Updated: August 7, 2020 12:43:45 pm
Dudem Vinaykanth spent the last seven years in Delhi inching closer to his childhood dream. Twice he had come close, but it was only in his third attempt did he crack the UPSC Civil Services. The 29-year-old, whose father and uncle are police constables in Telangana, says the feeling of success is yet to sink in. An aeronautical engineer by qualification, he secured an all India rank of 516.
On Wednesday morning, rushing to his office at the Rajya Sabha secretariat, Parliament of India, where he works as an assistant executive officer, Vinay says he has always dreamt of this day and was now short of words to express the feeling.
“Since childhood, I was fond of the police uniform. My uncle Venugopal, who is presently a special branch head constable in Siddipet, saw the spark in me. Initially, he pushed me towards my dream. My father let me pursue it and never lost faith in me,” Vinay told indianexpress.com over the phone from Delhi. Vinay says he would join the Indian Police Service.
His father, Dudem Srinivas, was more than elated. “I am very proud of him. I hope he will serve the public without discriminating between the rich and poor, and go to any extent to help the poor and voiceless,” he said, when contacted over the phone. While Srinivas has seven more years in service, Vinay has opted for northern states as the preference of cadre because he wants to break out of his comfort zone and perform his duties without pressure from family or friends. “He is passionate about IPS. What I could not do at my level as a constable so far, I would want him to achieve,” added Srinivas, a 1995-batch constable.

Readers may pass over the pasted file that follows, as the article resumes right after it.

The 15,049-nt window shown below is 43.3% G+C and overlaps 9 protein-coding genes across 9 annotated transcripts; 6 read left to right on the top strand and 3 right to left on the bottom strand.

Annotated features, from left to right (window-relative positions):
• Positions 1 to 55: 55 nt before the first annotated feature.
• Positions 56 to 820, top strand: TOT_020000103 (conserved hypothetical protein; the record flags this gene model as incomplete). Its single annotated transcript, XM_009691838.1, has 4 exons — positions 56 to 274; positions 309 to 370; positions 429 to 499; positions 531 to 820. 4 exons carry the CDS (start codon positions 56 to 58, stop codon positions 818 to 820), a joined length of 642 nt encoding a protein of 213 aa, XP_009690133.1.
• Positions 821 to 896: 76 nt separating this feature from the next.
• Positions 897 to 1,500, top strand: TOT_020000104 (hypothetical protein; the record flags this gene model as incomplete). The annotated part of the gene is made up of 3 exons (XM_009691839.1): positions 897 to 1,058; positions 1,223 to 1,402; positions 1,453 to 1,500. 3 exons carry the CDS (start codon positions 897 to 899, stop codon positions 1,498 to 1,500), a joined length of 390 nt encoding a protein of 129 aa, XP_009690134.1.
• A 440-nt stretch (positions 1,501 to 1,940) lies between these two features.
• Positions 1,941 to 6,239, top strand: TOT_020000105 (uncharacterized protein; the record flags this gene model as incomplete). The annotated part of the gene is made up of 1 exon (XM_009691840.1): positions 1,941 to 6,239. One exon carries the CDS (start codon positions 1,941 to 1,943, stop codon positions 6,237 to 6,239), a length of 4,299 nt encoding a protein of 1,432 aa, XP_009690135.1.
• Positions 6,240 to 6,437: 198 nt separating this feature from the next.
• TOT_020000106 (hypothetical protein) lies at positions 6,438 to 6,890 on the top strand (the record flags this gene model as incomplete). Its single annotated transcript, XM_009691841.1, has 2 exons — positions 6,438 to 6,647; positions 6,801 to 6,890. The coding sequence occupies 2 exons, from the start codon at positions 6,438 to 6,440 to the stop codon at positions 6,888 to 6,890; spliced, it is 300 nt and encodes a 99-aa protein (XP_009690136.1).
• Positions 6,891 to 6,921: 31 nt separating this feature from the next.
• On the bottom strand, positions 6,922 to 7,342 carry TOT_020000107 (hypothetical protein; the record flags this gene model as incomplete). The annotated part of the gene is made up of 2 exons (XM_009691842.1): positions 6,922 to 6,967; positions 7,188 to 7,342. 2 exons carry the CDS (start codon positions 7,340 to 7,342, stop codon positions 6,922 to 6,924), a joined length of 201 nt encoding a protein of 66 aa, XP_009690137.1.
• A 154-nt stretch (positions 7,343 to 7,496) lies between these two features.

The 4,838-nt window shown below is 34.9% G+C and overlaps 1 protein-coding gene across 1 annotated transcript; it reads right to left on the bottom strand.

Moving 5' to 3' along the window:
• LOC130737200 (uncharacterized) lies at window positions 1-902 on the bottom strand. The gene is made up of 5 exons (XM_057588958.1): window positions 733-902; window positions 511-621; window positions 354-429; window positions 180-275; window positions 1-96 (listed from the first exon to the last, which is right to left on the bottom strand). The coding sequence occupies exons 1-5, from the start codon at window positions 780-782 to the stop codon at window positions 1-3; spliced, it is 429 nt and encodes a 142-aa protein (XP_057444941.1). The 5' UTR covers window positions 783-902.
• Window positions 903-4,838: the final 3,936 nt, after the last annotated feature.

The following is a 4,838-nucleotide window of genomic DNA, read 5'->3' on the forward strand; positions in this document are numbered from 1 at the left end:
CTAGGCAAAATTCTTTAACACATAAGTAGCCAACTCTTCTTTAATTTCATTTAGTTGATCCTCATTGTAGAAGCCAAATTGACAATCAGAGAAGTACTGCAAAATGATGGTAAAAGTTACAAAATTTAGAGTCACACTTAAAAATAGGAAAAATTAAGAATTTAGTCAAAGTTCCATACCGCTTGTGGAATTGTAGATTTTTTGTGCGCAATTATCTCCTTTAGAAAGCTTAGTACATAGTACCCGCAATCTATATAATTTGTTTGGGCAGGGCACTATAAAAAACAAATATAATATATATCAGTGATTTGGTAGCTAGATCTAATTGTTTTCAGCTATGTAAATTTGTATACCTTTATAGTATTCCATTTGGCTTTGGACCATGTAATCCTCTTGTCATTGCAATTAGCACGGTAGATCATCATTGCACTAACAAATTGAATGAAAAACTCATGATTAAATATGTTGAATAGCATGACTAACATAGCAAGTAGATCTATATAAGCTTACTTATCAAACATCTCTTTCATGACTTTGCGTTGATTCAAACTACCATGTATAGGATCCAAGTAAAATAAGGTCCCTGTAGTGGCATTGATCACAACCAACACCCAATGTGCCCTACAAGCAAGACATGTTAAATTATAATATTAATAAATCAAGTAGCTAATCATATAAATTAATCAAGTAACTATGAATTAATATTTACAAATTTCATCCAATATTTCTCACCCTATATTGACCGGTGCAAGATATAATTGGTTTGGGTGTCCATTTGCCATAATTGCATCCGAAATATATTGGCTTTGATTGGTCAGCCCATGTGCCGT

The journey till clearing the civil services exams, Vinay says, has not been easy, especially with him being the older son in the family. He has been unemployed for six years till November 2019, when he took up his present job after a seventh attempt at cracking the exam.
“In the first two years, I have attended coaching classes but otherwise, I devoted myself completely to the preparations. I should thank my younger brother who worked at Delhi’s IGI Airport and supported me financially. He left for Canada last year to pursue his masters,” said Vinay, who made it to the personal interview in 2017 and 2018 but failed to clear it.
Having seen the work life of two police constables from close quarters, Vinay is certain about what his focus should be when he joins the police service. “The police force is always short-staffed, the condition of lower-rung staff is deplorable. Their salaries are meager and don’t enjoy even basic facilities. They are toiling for the longest working hours and do not even get weekly-offs. In my capacity, I would want to focus on motivating the workforce,” he said.
On areas that he would like to focus on, he said he has chosen the states where women face a lot of discrimination. “Southern states are much more developed and I would want to replicate the best practices from everywhere. Women face a lot of issues, I want to work towards solving them,” he said.
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